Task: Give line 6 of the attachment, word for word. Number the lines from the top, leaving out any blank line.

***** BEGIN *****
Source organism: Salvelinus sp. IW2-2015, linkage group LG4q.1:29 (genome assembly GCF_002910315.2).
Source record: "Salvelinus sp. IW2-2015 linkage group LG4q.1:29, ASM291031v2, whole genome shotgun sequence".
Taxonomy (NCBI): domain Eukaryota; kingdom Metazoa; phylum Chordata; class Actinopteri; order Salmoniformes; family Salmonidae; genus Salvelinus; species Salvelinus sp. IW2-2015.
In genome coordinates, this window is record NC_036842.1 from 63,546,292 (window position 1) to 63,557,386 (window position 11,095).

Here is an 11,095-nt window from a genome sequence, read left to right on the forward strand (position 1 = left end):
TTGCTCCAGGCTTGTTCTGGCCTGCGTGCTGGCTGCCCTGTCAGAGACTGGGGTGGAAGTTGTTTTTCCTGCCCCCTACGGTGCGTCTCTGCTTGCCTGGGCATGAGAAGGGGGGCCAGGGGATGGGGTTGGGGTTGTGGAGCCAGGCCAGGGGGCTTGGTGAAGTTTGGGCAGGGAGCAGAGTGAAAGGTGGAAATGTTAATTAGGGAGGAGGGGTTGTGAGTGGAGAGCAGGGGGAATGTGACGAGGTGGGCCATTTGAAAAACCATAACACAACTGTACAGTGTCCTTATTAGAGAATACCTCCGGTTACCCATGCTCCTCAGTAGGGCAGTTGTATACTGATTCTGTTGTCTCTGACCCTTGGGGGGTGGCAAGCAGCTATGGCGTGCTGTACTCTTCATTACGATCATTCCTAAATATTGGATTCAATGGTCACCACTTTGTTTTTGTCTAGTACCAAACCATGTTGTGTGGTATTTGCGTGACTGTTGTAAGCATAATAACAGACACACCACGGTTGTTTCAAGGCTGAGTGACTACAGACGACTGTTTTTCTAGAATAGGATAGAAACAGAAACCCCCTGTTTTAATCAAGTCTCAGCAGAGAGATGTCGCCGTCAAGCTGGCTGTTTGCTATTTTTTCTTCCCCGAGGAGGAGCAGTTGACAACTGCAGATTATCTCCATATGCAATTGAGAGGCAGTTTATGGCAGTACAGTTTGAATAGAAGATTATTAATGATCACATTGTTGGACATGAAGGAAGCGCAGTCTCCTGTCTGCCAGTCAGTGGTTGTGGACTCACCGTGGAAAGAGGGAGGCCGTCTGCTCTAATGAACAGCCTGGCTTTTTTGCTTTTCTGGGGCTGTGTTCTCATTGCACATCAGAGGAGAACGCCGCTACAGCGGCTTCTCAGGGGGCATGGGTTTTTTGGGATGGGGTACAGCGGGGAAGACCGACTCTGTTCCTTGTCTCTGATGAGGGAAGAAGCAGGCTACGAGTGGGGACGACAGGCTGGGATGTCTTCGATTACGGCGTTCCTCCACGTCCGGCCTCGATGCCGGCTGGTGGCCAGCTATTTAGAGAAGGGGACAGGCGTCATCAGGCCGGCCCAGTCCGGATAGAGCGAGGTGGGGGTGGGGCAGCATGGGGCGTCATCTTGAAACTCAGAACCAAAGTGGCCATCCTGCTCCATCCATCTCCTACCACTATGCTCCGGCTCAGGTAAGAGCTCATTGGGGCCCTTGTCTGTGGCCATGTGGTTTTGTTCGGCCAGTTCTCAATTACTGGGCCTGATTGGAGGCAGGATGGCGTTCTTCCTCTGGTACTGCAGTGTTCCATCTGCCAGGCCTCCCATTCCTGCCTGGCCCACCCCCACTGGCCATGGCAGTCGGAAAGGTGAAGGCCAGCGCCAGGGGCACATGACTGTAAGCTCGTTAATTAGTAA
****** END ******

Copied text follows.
TTGCTCCAGGCTTGTTCTGGCCTGCGTGCTGGCTGCCCTGTCAGAGACTGGGGTGGAAGTTGTTTTTCCTGCCCCCTACGGTGCGTCTCTGCTTGCCTGGGCATGAGAAGGGGGGCCAGGGGATGGGGTTGGGGTTGTGGAGCCAGGCCAGGGGGCTTGGTGAAGTTTGGGCAGGGAGCAGAGTGAAAGGTGGAAATGTTAATTAGGGAGGAGGGGTTGTGAGTGGAGAGCAGGGGGAATGTGACGAGGTGGGCCATTTGAAAAACCATAACACAACTGTACAGTGTCCTTATTAGAGAATACCTCCGGTTACCCATGCTCCTCAGTAGGGCAGTTGTATACTGATTCTGTTGTCTCTGACCCTTGGGGGGTGGCAAGCAGCTATGGCGTGCTGTACTCTTCATTACGATCATTCCTAAATATTGGATTCAATGGTCACCACTTTGTTTTTGTCTAGTACCAAACCATGTTGTGTGGTATTTGCGTGACTGTTGTAAGCATAATAACAGACACACCACGGTTGTTTCAAGGCTGAGTGACTACAGACGACTGTTTTTCTAGAATAGGATAGAAACAGAAACCCCCTGTTTTAATCAAGTCTCAGCAGAGAGATGTCGCCGTCAAGCTGGCTGTTTGCTATTTTTTCTTCCCCGAGGAGGAGCAGTTGACAACTGCAGATTATCTCCATATGCAATTGAGAGGCAGTTTATGGCAGTACAGTTTGAATAGAAGATTATTAATGATCACATTGTTGGACATGAAGGAAGCGCAGTCTCCTGTCTGCCAGTCAGTGGTTGTGGACTCACCGTGGAAAGAGGGAGGCCGTCTGCTCTAATGAACAGCCTGGCTTTTTTGCTTTTCTGGGGCTGTGTTCTCATTGCACATCAGAGGAGAACGCCGCTACAGCGGCTTCTCAGGGGGCATGGGTTTTTTGGGATGGGGTACAGCGGGGAAGACCGACTCTGTTCCTTGTCTCTGATGAGGGAAGAAGCAGGCTACGAGTGGGGACGACAGGCTGGGATGTCTTCGATTACGGCGTTCCTCCACGTCCGGCCTCGATGCCGGCTGGTGGCCAGCTATTTAGAGAAGGGGACAGGCGTCATCAGGCCGGCCCAGTCCGGATAGAGCGAGGTGGGGGTGGGGCAGCATGGGGCGTCATCTTGAAACTCAGAACCAAAGTGGCCATCCTGCTCCATCCATCTCCTACCACTATGCTCCGGCTCAGGTAAGAGCTCATTGGGGCCCTTGTCTGTGGCCATGTGGTTTTGTTCGGCCAGTTCTCAATTACTGGGCCTGATTGGAGGCAGGATGGCGTTCTTCCTCTGGTACTGCAGTGTTCCATCTGCCAGGCCTCCCATTCCTGCCTGGCCCACCCCCACTGGCCATGGCAGTCGGAAAGGTGAAGGCCAGCGCCAGGGGCACATGACTGTAAGCTCGTTAATTAGTAA